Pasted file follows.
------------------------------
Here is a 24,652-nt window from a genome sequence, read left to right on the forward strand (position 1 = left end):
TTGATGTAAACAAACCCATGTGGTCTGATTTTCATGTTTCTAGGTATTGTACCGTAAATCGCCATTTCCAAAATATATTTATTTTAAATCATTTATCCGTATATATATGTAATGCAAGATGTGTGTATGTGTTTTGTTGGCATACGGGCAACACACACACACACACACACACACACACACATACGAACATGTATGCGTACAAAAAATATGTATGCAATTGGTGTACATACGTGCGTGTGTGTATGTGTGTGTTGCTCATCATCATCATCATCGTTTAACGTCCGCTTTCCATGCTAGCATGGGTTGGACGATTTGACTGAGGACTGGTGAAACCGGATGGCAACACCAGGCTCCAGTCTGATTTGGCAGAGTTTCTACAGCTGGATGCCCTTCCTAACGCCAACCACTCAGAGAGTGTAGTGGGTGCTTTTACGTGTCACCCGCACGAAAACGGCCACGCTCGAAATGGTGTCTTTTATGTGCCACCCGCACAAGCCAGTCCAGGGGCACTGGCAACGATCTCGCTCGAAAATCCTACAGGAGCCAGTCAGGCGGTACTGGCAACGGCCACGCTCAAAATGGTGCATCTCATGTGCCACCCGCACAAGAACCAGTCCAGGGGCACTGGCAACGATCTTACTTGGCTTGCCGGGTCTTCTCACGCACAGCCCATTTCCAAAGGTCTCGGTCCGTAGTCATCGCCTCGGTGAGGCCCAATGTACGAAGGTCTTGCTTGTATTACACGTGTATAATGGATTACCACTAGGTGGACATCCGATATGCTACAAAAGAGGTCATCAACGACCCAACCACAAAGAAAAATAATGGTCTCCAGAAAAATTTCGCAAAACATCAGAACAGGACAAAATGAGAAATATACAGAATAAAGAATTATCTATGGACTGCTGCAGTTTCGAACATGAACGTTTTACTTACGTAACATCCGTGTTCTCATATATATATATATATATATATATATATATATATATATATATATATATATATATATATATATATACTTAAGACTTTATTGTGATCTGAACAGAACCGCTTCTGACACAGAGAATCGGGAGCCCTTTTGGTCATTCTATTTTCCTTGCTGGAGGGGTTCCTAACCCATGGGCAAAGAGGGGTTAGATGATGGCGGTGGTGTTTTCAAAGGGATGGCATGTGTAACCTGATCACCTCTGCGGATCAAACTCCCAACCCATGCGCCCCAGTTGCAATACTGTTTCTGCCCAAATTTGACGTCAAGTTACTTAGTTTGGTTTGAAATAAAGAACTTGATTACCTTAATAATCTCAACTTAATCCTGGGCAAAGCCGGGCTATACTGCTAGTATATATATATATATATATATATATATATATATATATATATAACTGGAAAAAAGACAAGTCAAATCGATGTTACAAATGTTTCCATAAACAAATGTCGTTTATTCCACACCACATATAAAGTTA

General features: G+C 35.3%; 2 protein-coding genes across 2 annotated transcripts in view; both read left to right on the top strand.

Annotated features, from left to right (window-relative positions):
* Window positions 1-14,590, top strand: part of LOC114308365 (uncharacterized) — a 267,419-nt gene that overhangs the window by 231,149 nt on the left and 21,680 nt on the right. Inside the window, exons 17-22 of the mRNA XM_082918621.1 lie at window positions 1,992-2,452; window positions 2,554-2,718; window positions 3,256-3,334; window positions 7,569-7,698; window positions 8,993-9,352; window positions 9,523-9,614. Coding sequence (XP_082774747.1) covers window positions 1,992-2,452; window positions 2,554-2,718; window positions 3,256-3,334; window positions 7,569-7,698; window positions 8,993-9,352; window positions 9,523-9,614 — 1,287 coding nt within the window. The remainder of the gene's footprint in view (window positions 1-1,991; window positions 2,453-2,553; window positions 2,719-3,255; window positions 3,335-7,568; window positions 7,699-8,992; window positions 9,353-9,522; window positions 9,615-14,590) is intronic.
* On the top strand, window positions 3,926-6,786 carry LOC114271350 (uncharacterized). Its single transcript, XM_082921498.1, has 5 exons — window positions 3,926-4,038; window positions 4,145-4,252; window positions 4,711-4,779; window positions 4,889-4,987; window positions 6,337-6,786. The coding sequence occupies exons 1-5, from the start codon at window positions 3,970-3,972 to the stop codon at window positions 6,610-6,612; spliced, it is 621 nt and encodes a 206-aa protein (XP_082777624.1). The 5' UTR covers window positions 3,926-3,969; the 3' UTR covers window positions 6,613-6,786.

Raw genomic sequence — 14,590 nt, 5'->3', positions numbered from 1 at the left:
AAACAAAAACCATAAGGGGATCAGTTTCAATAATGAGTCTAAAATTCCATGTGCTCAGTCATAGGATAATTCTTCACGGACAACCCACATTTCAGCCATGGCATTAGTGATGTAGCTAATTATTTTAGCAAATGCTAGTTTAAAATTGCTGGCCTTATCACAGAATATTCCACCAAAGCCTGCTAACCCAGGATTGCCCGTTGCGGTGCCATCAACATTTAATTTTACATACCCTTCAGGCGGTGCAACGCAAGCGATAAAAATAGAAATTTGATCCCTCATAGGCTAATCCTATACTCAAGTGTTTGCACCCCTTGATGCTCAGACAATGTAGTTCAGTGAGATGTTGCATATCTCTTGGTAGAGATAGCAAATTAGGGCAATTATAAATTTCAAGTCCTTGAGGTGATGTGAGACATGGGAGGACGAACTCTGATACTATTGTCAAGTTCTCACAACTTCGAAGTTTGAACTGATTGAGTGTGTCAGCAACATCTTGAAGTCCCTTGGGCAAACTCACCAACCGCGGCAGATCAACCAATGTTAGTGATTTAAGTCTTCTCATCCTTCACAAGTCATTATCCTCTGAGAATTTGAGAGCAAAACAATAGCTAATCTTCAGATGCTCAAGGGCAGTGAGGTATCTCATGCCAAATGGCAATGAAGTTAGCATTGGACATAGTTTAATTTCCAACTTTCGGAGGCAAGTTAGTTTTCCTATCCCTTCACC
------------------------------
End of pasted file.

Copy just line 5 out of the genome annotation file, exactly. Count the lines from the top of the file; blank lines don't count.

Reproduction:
* Window positions 1-14,590, top strand: part of LOC114308365 (uncharacterized) — a 267,419-nt gene that overhangs the window by 231,149 nt on the left and 21,680 nt on the right. Inside the window, exons 17-22 of the mRNA XM_082918621.1 lie at window positions 1,992-2,452; window positions 2,554-2,718; window positions 3,256-3,334; window positions 7,569-7,698; window positions 8,993-9,352; window positions 9,523-9,614. Coding sequence (XP_082774747.1) covers window positions 1,992-2,452; window positions 2,554-2,718; window positions 3,256-3,334; window positions 7,569-7,698; window positions 8,993-9,352; window positions 9,523-9,614 — 1,287 coding nt within the window. The remainder of the gene's footprint in view (window positions 1-1,991; window positions 2,453-2,553; window positions 2,719-3,255; window positions 3,335-7,568; window positions 7,699-8,992; window positions 9,353-9,522; window positions 9,615-14,590) is intronic.